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Dizzying Himalayan heights of emotive excellence
on 30 September 2011
By the time of this, her fourth album, Joni had reached a new balance: starting out with the all acoustic guitar and vocals of Song To A Seagull and Clouds, she'd then added drum, bass, percussion and quite a bit of piano on Ladies Of The Canyon. On this recording she adds dulcimer to her arsenal. As well as expanded sonic textures, increasing depth, subtlety and intensity in her songwriting, this album also breaks the flow of Joni cover art, opting instead for a stark but highly appropriate close up portrait. The cover really does catch the mood of rapt, intense emotional introspection.
Appalachian dulcimer figures as prominently as piano on Blue, eclipsing guitar, with 'All I Want', 'Carey', 'California', and 'Case Of You' all played on this unusual instrument, which sounds a little like a strummed zither. 'Little Green' and 'This Flight Tonight' are the only 'normal' guitar numbers, and given Joni's penchant for unusual tunings, even they aren't so ordinary. 'This Flight Tonight' features a lovely low open tuning. With the whole guitar tuned pretty low (the bottom E is down at Ab), the resulting drone gives the song a very particular feel.
Whilst this is undoubtedly a "quintessential confessional singer/songwriter album", as noted by many a music critic, it achieves that effect by (or in spite of?) being quite different to anything by the other big names of the genre (James Taylor, Jackson Brown, Carole King, Carly Simon, etc.), all of whose music is far more conventional in respect of melody and harmony. Whilst I like quite a bit by these other artists (especially Taylor), I have to say that I think Joni is several notches higher up the artistic achievement scale.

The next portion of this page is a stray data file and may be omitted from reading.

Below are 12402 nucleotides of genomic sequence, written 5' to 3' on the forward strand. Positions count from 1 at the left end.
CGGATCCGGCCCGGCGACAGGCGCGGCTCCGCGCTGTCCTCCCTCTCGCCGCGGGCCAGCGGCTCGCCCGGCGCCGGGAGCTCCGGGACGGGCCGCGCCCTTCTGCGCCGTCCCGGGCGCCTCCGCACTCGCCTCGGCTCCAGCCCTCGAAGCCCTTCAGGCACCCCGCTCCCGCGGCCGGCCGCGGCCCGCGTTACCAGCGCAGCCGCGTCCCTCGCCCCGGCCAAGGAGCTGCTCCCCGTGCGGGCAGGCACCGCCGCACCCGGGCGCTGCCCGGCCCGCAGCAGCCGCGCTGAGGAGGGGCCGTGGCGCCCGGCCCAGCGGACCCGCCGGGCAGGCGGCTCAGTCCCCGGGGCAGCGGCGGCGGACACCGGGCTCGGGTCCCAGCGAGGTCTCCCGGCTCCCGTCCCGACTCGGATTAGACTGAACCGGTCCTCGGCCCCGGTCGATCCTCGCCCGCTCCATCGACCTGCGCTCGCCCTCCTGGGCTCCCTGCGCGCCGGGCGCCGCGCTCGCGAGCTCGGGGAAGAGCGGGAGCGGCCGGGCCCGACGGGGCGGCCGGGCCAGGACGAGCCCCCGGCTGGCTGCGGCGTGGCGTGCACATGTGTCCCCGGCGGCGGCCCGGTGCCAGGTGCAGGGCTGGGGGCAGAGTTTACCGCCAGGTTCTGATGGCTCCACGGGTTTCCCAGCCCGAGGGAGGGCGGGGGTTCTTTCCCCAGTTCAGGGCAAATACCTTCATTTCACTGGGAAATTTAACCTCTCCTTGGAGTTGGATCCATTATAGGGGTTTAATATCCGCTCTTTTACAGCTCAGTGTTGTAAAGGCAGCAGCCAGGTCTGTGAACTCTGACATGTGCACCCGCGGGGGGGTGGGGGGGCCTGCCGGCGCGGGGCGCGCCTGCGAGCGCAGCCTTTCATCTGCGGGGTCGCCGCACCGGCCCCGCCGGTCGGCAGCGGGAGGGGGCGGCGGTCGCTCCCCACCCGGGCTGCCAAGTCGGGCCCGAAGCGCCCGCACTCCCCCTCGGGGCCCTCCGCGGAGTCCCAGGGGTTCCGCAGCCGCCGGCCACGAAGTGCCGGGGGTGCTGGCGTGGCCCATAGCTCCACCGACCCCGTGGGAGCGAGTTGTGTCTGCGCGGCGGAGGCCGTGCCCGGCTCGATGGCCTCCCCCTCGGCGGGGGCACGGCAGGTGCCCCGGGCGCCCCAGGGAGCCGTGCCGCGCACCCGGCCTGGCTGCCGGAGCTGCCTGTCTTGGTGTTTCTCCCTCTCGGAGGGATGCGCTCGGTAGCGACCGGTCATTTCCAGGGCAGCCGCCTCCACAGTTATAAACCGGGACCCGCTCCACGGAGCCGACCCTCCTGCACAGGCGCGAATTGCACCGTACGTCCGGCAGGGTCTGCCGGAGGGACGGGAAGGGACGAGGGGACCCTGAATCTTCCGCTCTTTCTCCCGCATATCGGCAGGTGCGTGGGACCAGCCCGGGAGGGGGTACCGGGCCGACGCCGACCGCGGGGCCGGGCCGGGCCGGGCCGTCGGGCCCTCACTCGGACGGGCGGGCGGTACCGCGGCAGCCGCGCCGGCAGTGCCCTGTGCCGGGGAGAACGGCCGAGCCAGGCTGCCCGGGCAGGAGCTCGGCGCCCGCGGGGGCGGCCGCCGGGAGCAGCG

One cautionary note regarding this album: as great as it undoubtedly is, it's amongst the hardest to take in one sitting (from the golden run of records starting with her debut and running somewhere into the latter part of the seventies), simply because of the raw emotional intensity of it. I find it's the more intensely confessional piano ballads that, whilst individually magnificent, can, if taken together, become somewhat cloying. The tendency towards maudlin self-doubt and criticism that began to be apparent on 'For Free', is not just aired here more freely, but is studied, dissected, even concentrated, as in the intense closer 'The Last Time I Saw Richard'.
However 'Little Green' exemplifies, for me, the best and most easily digested of this intensity. Amongst the greatest tracks on an already very strong album, it was written for her daughter, given away when Joni herself was very young - "Child with a child pretending" she sings. It simply destroys me every time I hear it. Only a heart of stone could fail to be touched. And it packs as big a punch musically as emotionally, with her shimmering harp like guitar, vocal lines that wind enigmatically through distinctive melodies, all seemingly effortlessly and perfectly delivered.
A guitar style like no-one else's, songs that are melodically and harmonically like no others, played with pristine glass-like clarity, and topped off with a voice that seems capable of going wherever it chooses. A stark stunner of an album that is totally essential.